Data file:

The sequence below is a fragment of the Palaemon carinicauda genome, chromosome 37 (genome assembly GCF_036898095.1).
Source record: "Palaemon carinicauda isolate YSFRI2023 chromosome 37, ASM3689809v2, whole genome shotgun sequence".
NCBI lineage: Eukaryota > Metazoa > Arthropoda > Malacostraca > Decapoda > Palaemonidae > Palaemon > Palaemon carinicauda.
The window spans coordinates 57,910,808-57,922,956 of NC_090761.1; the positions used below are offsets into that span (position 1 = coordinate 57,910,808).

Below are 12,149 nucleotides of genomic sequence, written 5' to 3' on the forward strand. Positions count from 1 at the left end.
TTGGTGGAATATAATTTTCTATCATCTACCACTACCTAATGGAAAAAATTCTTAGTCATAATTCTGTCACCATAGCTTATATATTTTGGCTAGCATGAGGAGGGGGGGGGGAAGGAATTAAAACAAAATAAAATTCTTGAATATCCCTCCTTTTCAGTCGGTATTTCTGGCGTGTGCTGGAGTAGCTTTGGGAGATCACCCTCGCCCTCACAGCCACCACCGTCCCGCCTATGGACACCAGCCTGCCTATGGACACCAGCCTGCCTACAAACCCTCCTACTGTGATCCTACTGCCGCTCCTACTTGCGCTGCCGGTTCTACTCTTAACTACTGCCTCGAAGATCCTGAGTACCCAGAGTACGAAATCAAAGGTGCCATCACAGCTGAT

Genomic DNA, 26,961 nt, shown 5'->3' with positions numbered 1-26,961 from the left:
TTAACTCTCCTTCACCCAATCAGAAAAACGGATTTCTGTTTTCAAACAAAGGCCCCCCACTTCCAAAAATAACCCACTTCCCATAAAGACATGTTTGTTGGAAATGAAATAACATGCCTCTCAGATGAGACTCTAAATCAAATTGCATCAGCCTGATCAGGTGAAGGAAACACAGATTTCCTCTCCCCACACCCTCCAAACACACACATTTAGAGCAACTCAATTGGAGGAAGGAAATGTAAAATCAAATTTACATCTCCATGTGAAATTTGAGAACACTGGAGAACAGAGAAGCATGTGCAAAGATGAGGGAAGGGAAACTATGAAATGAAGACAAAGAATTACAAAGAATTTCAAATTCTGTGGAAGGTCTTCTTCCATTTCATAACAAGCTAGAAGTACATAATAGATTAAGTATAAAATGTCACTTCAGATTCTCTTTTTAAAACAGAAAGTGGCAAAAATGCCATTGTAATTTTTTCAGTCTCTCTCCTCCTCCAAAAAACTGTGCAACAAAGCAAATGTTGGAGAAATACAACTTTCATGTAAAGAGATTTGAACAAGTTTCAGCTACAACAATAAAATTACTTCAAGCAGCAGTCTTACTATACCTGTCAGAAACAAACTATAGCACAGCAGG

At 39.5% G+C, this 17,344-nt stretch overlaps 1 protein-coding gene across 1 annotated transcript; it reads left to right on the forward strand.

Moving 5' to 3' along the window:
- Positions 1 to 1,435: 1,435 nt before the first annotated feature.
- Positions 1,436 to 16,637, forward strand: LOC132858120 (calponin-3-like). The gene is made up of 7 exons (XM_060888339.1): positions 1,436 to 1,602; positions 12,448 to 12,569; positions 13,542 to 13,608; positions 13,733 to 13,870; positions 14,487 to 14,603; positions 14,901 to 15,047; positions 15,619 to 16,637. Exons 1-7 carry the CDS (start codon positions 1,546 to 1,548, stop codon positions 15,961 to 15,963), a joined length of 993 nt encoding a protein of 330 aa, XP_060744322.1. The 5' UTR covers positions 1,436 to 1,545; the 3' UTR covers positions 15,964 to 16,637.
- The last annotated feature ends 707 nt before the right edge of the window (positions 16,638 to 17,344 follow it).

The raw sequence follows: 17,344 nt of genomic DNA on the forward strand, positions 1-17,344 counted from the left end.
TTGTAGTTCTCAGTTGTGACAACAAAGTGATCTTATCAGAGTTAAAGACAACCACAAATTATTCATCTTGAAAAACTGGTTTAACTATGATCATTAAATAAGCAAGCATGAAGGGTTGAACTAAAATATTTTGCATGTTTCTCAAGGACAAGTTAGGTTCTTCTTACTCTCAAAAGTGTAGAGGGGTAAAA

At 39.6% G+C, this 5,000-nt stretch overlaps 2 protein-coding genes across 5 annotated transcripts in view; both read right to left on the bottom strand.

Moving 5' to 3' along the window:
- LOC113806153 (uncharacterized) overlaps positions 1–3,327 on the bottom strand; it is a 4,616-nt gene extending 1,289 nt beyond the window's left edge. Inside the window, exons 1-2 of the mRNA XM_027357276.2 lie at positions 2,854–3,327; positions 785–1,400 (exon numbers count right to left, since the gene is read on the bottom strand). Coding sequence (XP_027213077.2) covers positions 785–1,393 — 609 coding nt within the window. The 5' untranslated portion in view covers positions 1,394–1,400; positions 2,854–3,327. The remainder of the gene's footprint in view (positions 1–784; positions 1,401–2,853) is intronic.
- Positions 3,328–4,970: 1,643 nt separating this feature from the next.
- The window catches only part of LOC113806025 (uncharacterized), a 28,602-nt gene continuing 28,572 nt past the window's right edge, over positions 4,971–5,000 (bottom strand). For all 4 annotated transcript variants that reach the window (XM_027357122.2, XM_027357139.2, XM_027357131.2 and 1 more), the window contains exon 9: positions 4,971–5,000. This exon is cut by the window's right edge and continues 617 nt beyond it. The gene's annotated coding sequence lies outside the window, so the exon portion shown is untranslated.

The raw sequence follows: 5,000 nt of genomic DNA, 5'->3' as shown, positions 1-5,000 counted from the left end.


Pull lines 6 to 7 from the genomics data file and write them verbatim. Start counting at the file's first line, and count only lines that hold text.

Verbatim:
TTGGTGGAATATAATTTTCTATCATCTACCACTACCTAATGGAAAAAATTCTTAGTCATAATTCTGTCACCATAGCTTATATATTTTGGCTAGCATGAGGAGGGGGGGGGGAAGGAATTAAAACAAAATAAAATTCTTGAATATCCCTCCTTTTCAGTCGGTATTTCTGGCGTGTGCTGGAGTAGCTTTGGGAGATCACCCTCGCCCTCACAGCCACCACCGTCCCGCCTATGGACACCAGCCTGCCTATGGACACCAGCCTGCCTACAAACCCTCCTACTGTGATCCTACTGCCGCTCCTACTTGCGCTGCCGGTTCTACTCTTAACTACTGCCTCGAAGATCCTGAGTACCCAGAGTACGAAATCAAAGGTGCCATCACAGCTGAT

Genomic DNA, 26,961 nt, shown 5'->3' with positions numbered 1-26,961 from the left: